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|Case Number:||Civil Case 9 of 2016|
|Parties:||Trident Insurance Co Ltd v Philip Etyang|
|Date Delivered:||14 Dec 2016|
|Court:||High Court at Embu|
|Judge(s):||Bwonwong'a Justus Momanyi|
|Citation:||Trident Insurance Co Ltd v Philip Etyang  eKLR|
|Advocates:||Mr. Morara for the applicant|
|Advocates:||Mr. Morara for the applicant|
|History Advocates:||One party or some parties represented|
|Disclaimer:||The information contained in the above segment is not part of the judicial opinion delivered by the Court. The metadata has been prepared by Kenya Law as a guide in understanding the subject of the judicial opinion. Kenya Law makes no warranties as to the comprehensiveness or accuracy of the information|
REPUBLIC OF KENYA
IN THE HIGH COURT OF KENYA AT EMBU
HCCC 9 OF 2016
TRIDENT INSURANCE CO. LTD......................................................APPLICANT
1. The applicant seeks an order to be granted leave to file a suit out of time under section 10 of the Insurance (Third Party Risks) Act (Cap 405) Laws of Kenya against the respondent. Additionally, he seeks that the costs of this application be costs in cause. The applicant's application is supported by the grounds on the face of the originating summons which is expressed to be brought under Article 159 (2) (d) of the 2010 Constitution of Kenya, sections 1A, 1B and 3A of the Civil Procedure Act (Cap 21) Laws of Kenya and under all other enabling provisions of the law.
2. In ground 1, the applicant has stated that the respondent had no insurable interests at the time of the alleged accident because he had sold the subject motor vehicle to a 3rd party. In ground 2, it has stated that the information concerning the sale was not known to the applicant. In ground 3, it has stated that the failure by the applicant to file the suit within the prescribed time under Cap 405 was not intentional and/or willful but was due to matters outside its knowledge. Finally, it has stated that it is only just and fair that the orders sought be granted to enable it have the issues raised determined substantively.
3. Furthermore, the applicant's application is anchored in the 11 paragraph supporting affidavit of Martin Bett who is a legal officer in the employment of the applicant. He has deponed amongst other matters that the applicant had insured motor vehicle registration No. KAZ 317K which belonged to Philip Etyang, the respondent. He has also deponed that the insurance policy covered the period between 6th August 2014 to 5th August 2015. Furthermore, he has deponed that the respondent sold the subject motor vehicle to one Duncan Ndung'u on 6th November 2014 and relinquished all his interests in that motor vehicle. In this regard, he has annexed to his affidavit an agreement of sale marked “MB-1”.
4. He has further deponed that by virtue of that sale, the respondent lost insurable interests in the subject motor vehicle and the cover issued to him lapsed. He has also deponed that the plaintiffs in the cases cited on the face of this application directly forwarded the summons to enter appearance to the applicant. Furthermore, he has deponed that the applicant was not aware that its insured person, the current respondent, had sold the subject motor vehicle and had thereby lost his insurable interests. He has also deponed that the applicant was not able to file the suit seeking an order of declaration that it was entitled to avoid claims arising out of the accident within the time prescribed under section 10 of the Insurance Act.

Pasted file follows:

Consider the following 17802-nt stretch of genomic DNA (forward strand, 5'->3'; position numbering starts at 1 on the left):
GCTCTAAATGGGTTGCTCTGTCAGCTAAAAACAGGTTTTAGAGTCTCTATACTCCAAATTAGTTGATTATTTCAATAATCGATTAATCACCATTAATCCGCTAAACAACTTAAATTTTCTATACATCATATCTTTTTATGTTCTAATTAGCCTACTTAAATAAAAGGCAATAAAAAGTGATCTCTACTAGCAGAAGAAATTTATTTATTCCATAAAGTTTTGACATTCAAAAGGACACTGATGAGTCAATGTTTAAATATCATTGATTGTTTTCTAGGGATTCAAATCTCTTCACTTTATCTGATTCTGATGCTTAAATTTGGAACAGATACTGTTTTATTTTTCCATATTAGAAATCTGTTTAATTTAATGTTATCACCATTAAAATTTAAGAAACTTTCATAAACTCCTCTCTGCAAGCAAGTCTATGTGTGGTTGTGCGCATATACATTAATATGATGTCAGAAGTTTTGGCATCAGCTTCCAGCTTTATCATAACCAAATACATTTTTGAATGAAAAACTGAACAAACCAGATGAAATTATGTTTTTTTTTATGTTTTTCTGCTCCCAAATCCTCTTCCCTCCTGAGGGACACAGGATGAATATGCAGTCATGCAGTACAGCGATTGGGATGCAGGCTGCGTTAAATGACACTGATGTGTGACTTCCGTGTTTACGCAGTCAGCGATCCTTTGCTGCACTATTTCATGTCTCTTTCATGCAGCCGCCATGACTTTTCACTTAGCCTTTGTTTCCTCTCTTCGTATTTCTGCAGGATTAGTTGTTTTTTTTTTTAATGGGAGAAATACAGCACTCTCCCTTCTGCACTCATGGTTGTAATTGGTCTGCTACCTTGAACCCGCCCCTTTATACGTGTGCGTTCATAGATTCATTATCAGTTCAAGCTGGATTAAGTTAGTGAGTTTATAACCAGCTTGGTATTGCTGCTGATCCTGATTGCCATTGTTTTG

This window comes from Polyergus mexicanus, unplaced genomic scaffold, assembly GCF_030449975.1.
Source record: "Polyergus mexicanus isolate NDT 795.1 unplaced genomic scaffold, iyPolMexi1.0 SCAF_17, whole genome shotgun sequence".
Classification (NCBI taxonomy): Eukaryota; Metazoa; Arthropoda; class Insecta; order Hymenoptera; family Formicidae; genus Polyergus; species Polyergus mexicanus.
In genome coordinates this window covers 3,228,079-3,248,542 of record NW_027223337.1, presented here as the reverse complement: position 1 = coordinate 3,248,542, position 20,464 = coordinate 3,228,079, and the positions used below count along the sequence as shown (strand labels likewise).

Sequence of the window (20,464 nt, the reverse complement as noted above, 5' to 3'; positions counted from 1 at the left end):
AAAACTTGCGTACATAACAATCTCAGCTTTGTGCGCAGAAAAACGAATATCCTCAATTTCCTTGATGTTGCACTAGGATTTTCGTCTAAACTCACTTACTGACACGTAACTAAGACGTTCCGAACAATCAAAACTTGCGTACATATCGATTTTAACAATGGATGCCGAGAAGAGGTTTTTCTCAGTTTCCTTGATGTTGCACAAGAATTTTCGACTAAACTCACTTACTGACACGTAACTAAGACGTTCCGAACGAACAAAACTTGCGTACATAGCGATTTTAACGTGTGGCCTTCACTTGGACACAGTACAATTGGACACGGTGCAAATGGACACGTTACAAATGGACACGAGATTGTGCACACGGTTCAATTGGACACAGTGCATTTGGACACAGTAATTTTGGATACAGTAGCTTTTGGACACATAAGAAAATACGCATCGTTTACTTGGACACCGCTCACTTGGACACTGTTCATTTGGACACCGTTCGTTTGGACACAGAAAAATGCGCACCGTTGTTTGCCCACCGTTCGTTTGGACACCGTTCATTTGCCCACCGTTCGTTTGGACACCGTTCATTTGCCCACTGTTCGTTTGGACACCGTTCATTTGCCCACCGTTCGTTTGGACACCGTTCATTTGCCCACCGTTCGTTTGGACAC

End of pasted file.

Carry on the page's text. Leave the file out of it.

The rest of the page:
5. Finally, he has deponed that its failure to file the suit within the time prescribed was not wilful but was due to circumstances that were not within its knowledge and it is for that reason that it now seeks leave of the court to file for a declaratory order out of time.
6. The proceedings were conducted in the absence of the respondent, whom I find was duly served with notice of hearing and had adequate notice of it. This is clear from the affidavit of service dated 5th September 2016.
7. In the light of the affidavit evidence and the applicable law, I find that the affidavit evidence of the applicant is credible. I find that there is no way he could have known that the respondent had sold the subject motor vehicle to one Duncan Ndungu. Furthermore, I also find that the applicant is prepared to serve the intended application if granted leave on the claimants who have filed recovery compensatory claims against it within 14 days of the filing of the said suit. This is clear from the applicant's submissions. I find that it is only fair that the applicant be granted leave to file for a declaratory order out of time and thereafter it may proceed to serve notices of the intended application for a declaratory order on the claimants whose particulars appear in the applicant's further affidavit in paragraph 2.
8. In the light of the foregoing, I find that the application is well merited and no prejudice will be caused to any concerned party including the respondent. I find that the submissions of counsel for the applicant are sound in principle and for these reasons the applicant's application is allowed in terms of prayer 3 and 4 of the ex-parte originating summons.
9. Costs of this application will be costs in cause.
RULING DATED, SIGNED and DELIVERED in open court at EMBU this 14th day of DECEMBER, 2016
In the presence of Mr. Andande holding brief for Mr. Morara for the applicant and in the absence of the respondent.
Court clerk Njue